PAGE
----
India’s new Prime Minister-to-be Narendra Modi
For the first time in India’s history, there is now a clearly defined and resoundingly backed right-of-center alternative to the Congress Party. While the Bharatiya Janata Party (BJP) has won many elections in the past, it is for the first time that it has won a clear majority of its own strength and in the process established itself nationally. It may be a politic thing to say that this is the victory of the BJP collectively but the simple fact is that it is the unambiguous triumph of Narendra Modi’s singular self-belief. I do not have to be a supporter of Modi to acknowledge this obvious fact.
All such political triumphs are necessarily collective in nature but they also need one single individual to ignite the fuse and be the fuel. It is indisputable that he has played that role with manifest success. The last time a party won a majority on its strength was 1984 when Rajiv Gandhi rode a gigantic emotional sympathy wave in the aftermath of his mother Indira Gandhi’s assassination. Gandhi’s Congress party won 401 seats out of the 508 it contested. However, that victory was only marginally a personal triumph. It was mainly a gift by the people of India to a bereaved son. In many ways, Modi’s spectacular emergence on the national scene is something he virtually divined in his mind and made it happen. Once again, you do not have to be a Modi camp-follower to see that because facts exist independent of partisanship, personal biases, predilections and prejudices.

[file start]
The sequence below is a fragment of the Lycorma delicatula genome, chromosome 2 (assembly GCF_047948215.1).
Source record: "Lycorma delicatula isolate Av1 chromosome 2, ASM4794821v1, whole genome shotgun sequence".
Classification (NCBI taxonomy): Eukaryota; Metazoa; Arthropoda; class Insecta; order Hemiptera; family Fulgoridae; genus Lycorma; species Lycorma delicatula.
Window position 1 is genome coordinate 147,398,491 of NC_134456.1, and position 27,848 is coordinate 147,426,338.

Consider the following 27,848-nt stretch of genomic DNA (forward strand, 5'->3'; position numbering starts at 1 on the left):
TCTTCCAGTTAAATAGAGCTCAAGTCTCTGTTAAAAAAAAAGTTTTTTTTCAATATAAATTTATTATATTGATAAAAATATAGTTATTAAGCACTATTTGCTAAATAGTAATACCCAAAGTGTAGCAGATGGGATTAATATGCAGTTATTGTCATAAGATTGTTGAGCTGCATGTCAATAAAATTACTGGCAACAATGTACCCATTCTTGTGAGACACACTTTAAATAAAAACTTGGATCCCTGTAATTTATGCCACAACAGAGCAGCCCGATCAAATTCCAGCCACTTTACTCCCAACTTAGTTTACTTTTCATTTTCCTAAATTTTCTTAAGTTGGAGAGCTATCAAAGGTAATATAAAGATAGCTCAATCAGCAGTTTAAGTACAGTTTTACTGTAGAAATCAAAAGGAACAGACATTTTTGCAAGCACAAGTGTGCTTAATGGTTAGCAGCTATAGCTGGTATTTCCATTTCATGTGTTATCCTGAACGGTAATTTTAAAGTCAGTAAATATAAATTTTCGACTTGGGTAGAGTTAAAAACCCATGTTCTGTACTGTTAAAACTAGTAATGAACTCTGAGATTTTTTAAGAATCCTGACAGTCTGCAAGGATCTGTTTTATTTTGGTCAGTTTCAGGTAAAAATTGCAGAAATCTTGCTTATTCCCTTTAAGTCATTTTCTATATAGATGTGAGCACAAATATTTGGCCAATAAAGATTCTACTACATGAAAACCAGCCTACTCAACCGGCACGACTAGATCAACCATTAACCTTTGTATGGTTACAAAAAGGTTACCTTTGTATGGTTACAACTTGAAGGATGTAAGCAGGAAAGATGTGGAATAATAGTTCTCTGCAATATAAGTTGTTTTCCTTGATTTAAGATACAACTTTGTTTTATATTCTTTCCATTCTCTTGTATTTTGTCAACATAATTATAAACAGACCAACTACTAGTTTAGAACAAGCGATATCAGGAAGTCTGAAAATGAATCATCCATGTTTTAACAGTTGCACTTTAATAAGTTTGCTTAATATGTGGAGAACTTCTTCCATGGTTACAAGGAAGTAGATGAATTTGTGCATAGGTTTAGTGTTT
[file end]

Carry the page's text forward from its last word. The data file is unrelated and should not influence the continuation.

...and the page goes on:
The historic thrashing that the Congress Party has received is eminently deserved and may in the long run help it moderate its hubris accumulated after decades of victories. The party’s rout comes after ten years of being in power. Why would anyone with a reasonably functioning brain think that India’s exacting electorate would indulge it any longer? Winning the lowest number of seats in its history is as good an excuse/opportunity as any for its leadership to spend the next five years on fundamentally overhauling itself, including end its addiction to the Gandhis. It would have been even better if both, Congress president Sonia Gandhi and vice president Rahul Gandhi had lost their respective seats as well. Parties, like civilizations and even life, need that level of dissolution to regenerate and return as something entirely new.
One major advantage of having no emotional stake or ideological investment in the goings-on is that one can see things clearly. None of what I am saying is anything but facts stacked up. From an obscure ideological insider barely 13 years ago to someone who catapulted himself to the country’s prime minister, it is a story of sheer gumption. It is redundant whether I support him or not. As stories of singular and personal political triumphs go, Narendra Modi’s is arguably unrivaled in India’s modern history. None of this, of course, guarantees his success as prime minister. That is a whole different challenge.